Afternoon News: Thursday, October 15, 2020

COVID-19 Ottawa:

Ottawa Public Health is reporting 93 new, confirmed COVID-19 cases, and another death related to the virus.

5,800 cases have been reported here throughout the pandemic, with 4725 resolved, and 777 active. 298 people have died from COVID-19 in the Capital.

COVID-19 Ontario:

Across Ontario there are 783 new cases, and five COVID-related deaths.

62,196 cases have been recorded in the province during the pandemic, with 53,291 resolved cases and 3,022 deaths.

Woman Charged With Violating Quarantine Act:

An Ottawa woman will appear in court next month, accused of violating two sections of the Quarantine Act.

Ottawa Police say the woman, 53, traveled abroad in late September, and went back to work at a local long-term care home four days after returning. She failed to quarantine for the mandatory 14 days. Fortunately, the force says there have been no positive tests linked to this situation.

Miller Defends Mi’kmaw Lobster Fishers:

Indigenous Services Minister Marc Miller says the Mi’kmaq people have had the right to pursue a moderate livelihood since 1760.

He was very blunt and firm in his assessment of two violent incidents outside Nova Scotia lobster pounds on Tuesday, saying they amount to an assault on the Mi’kmaq people. Miller is calling on police to keep the peace in the face of protests by non-Indigenous lobster fishers.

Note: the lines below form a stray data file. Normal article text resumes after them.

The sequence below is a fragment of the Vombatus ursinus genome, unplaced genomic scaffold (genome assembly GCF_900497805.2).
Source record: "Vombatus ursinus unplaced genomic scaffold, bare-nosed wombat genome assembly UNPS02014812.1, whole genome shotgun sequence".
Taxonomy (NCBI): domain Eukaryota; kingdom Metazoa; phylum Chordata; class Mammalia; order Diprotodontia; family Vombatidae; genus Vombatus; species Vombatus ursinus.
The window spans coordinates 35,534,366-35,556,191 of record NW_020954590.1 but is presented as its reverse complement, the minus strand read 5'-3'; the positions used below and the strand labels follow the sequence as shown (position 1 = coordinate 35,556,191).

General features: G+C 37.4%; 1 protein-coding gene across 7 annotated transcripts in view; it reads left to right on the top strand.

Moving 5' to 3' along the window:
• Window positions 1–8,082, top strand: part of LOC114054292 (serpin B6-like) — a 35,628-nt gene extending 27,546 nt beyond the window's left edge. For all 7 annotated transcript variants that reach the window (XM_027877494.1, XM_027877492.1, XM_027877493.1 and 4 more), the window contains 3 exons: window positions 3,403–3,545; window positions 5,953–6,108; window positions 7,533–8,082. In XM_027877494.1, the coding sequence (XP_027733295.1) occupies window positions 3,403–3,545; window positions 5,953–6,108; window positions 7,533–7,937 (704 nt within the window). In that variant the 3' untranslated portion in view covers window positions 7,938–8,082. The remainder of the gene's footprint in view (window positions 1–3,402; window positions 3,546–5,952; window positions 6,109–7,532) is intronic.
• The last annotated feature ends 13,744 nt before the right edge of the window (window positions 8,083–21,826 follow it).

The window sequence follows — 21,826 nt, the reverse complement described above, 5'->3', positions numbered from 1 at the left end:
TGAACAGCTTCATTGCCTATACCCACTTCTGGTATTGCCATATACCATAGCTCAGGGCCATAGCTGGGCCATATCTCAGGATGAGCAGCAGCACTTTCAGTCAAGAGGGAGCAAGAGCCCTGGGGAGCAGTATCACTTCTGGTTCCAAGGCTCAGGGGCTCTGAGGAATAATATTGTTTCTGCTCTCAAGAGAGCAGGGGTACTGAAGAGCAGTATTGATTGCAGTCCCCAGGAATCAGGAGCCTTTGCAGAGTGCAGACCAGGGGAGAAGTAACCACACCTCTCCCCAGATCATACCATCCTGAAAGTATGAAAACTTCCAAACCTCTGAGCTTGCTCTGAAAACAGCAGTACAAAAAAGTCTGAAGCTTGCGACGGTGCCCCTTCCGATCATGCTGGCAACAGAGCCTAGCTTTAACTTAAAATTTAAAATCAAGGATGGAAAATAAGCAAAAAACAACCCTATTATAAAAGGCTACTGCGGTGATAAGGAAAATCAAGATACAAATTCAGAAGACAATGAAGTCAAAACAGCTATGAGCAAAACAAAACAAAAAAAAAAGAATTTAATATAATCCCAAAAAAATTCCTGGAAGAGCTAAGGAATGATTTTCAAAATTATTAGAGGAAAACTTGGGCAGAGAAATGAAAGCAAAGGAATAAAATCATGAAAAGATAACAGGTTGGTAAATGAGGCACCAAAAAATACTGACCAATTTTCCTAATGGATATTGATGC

Miller and Crown-Indigenous Relations Minister Carolyn Bennett are holding an emergency meeting Friday on anti-Indigenous racism in health care. Miller says the government is ready to use its financial leverage over provincial health systems to address the issue, and that includes promoting Indigenous health workers.

Mayfair Gets Creative:

At least one local theatre is getting creative when it comes to generating revenue while being shut down due to provincial restrictions in response to the pandemic.

The Mayfair Theatre on Bank sold naming rights for all their theatre seats during the first shutdown of cinemas in the spring. Customers can now pay to have their names on plaques around the theatre, including on walls, couches and even bathroom stalls.


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